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Can Quality Improvement Efforts Be Successful Without Statistical Process Control?

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Despite the Statistical Process Control (SPC) be extensively explored in the literature, there are still difficulties in the implementation and maintenance, usually due to lack of attention to Critical Success Factors (CSF). This paper identified by literature review, critical factors that contribute to the success of the SPC and through an action research was implemented a control chart in a chemical plant using these factors. The attention to CSF during planning, implementation and the discussion with the process team resulted in the implementation and acceptance of control charts by the operational teams of the company, with continuing indications of use

The results enabled a framework to apply control charts based on CSF.

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Imagine this scenario: a patient undergoes hip surgery, only to be told that the replacement product that was installed inside of his or her body must be recalled due to a defective feature. Months, or perhaps years, of grueling rehab are compromised due of a lack of statistical data that could have prevented such instances from occurring

About one out of every eight patients, or 12-13 percent who received a certain brand of metal hip have had to face corrective surgery five years after their initial procedure. This is due to a buildup of metallic particles in the bloodstream, caused by the friction of metal rubbing against metal. While not everyone is affected, some patients experience fluid buildup in surrounding joints and muscles, which can lead to bone and nerve damage. When it comes to product recalls that damage our health and well being, it further heightens the call for companies to use statistical process control to monitor the quality of production output. Statistical process control refers to the collection and analysis of manufacturing data with the intention of improving product quality. By implementing statistical process control, the goal of eliminating or greatly reducing costly product recalls is realized. This is done by analyzing manufacturing data as it happens so that problems are stopped as they happen—instead of being caught after deployment. By stabilizing a production process and reducing the amount of variations in productivity, both the consumer and the company benefit. The consumer benefits by receiving a safe and tested product, and the company benefits by avoiding the costs and embarrassment associated with a recall. Additionally, statistical process control reduces the amount of money that your company is wasting on excess material during production, whether it is scrap, giveaway, rework or warranties.

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A continual improvement process, also often called a continuous improvement process (abbreviated as CIP or CI), is an ongoing effort to improve products, services, or processes. These efforts can seek "incremental" improvement over time or "breakthrough" improvement all at once. Delivery (customer valued) processes are constantly evaluated and improved in the light of their efficiency, effectiveness and flexibility. Some see CIPs as a meta-process for most management systems (such as business process management, quality management, project management, and program management). W. Edwards Deming, a pioneer of the field, saw it as part of the 'system' whereby feedback from the process and customer were evaluated against organisational goals (Pande, P., Neuman,R., 2002). The fact that it can be called a management process does not mean that it needs to be executed by 'management'; but rather merely that it makes decisions about the implementation of the delivery process and the design of the delivery process itself. A broader definition is that of the Institute of Quality Assurance who defined "continuous improvement as a gradual never-ending change which is: '... focussed on increasing the effectiveness and/or efficiency of an organisation to fulfil its policy and objectives. It is not limited to quality initiatives. Improvement in business strategy, business results, customer, employee and supplier relationships can be subject to continual improvement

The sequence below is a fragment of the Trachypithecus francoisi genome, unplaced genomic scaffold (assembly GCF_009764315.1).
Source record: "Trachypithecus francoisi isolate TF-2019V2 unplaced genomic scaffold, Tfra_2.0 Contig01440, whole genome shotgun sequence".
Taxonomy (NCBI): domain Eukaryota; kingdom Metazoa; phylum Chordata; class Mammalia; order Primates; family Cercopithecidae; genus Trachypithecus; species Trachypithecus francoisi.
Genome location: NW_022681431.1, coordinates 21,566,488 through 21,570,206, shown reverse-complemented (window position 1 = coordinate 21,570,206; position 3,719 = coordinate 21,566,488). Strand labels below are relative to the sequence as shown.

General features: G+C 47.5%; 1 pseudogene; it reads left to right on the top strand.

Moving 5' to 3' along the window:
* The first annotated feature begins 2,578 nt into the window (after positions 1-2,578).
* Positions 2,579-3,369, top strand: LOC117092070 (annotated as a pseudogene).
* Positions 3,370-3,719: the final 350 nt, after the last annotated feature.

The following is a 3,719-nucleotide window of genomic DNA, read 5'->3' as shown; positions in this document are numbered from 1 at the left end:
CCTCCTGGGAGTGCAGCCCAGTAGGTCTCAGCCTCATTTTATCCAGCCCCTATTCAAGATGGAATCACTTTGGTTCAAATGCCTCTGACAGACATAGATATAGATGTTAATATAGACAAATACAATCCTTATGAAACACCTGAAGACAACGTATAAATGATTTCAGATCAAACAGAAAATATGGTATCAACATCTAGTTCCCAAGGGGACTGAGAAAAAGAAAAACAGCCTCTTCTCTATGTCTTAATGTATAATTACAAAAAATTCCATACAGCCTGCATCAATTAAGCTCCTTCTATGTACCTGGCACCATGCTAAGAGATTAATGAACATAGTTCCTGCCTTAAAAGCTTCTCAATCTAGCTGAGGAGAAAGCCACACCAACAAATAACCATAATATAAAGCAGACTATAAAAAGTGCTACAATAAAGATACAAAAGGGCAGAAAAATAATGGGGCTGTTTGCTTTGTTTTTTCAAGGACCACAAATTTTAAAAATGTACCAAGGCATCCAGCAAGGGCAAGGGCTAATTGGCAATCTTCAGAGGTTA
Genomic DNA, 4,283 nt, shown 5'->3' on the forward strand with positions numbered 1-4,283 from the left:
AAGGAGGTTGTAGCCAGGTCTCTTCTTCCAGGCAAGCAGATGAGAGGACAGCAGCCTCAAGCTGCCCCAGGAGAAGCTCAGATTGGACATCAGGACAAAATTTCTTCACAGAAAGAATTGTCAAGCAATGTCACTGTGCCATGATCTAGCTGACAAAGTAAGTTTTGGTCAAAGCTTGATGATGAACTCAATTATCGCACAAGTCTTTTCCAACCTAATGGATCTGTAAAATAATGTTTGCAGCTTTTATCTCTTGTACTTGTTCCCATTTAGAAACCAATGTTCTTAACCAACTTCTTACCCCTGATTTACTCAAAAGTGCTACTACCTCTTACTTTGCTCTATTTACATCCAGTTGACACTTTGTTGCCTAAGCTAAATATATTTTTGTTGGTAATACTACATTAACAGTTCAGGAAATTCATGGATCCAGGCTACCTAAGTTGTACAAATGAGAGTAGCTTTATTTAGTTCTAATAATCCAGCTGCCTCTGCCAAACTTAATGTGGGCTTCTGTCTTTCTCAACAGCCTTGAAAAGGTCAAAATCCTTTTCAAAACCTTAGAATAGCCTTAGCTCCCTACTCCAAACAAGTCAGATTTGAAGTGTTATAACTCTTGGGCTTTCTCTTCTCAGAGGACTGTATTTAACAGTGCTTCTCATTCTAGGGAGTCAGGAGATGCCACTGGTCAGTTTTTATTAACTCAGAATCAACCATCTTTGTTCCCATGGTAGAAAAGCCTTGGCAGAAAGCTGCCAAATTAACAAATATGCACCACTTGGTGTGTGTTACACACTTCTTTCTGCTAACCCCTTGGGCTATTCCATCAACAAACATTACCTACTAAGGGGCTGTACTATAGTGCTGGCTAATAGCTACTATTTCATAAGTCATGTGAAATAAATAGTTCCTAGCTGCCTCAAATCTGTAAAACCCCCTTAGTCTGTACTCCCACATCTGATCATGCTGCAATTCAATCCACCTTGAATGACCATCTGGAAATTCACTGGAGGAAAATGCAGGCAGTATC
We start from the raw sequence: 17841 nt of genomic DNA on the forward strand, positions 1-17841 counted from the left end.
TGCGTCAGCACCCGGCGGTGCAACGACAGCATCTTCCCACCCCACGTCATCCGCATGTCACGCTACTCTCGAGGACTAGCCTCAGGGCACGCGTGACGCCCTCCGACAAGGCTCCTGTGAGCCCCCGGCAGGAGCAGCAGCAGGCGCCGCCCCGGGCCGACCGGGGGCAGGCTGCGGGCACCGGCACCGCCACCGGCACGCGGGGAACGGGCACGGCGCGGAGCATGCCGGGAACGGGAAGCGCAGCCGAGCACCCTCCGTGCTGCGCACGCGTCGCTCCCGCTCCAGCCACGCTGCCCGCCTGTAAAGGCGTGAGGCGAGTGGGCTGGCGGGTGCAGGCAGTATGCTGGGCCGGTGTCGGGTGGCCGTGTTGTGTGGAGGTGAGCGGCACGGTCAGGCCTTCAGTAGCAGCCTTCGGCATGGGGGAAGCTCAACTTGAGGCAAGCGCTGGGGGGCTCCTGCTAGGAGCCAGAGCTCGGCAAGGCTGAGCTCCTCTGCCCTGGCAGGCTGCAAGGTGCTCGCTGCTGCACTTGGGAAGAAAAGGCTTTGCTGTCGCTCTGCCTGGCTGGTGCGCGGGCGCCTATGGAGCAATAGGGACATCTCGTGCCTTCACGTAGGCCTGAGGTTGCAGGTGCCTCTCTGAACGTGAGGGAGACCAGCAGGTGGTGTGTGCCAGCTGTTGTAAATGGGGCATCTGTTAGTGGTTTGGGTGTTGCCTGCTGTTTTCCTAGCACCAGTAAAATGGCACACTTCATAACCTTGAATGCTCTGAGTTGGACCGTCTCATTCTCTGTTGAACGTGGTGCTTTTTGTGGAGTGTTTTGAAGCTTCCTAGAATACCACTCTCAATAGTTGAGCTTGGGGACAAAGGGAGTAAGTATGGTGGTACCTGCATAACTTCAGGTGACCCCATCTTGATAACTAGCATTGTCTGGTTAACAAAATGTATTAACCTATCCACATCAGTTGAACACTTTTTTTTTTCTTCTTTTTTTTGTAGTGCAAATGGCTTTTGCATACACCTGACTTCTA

Put simply, it means ‘getting better all the time’. DMAIC (an abbreviation for Define, Measure, Analyze, Improve and Control) refers to a data-driven improvement cycle used for improving, optimizing and stabilizing business processes and designs. The DMAIC improvement cycle is the core tool used to drive Six Sigma projects. However, DMAIC is not exclusive to Six Sigma and can be used as the framework for other improvement applications (Oakland, J., 2003).

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Altogether, one issue in evaluating PCMH models is that reporting of changes in process and outcome measures is typically infrequent and often lags significantly after the start of the intervention

This is due to several factors: the burden of frequent data collection, the fact that outcome metrics often require an extended time to show the impact of the intervention, a lack of good short-term process metrics, and a lack of knowledge regarding tools to differentiate true change from random noise.

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Montgomery, D.: Introduction to Statistical Quality Control. Hoboken, New Jersey: John Wiley & Sons, Inc..2005. pp. 148. ISBN 97-804-716- 5631-9.

Nenadal, J., Plura, J., 2008. Moderní management jakosti, management press, 2008, ISBN 978-80-7261-186-7, s.348-354

Oakland, J., 2003. Statistical process control. MPG Books Limited, Bodmin, Cornwall, 2003, ISBN 0 7506 5766 9

Pande, P., Neuman,R., Cavanagh, R., 2002. Zavádíme Metodu Six Sigma, TwinsCom s.r.o., ISBN 80-238-9289-4

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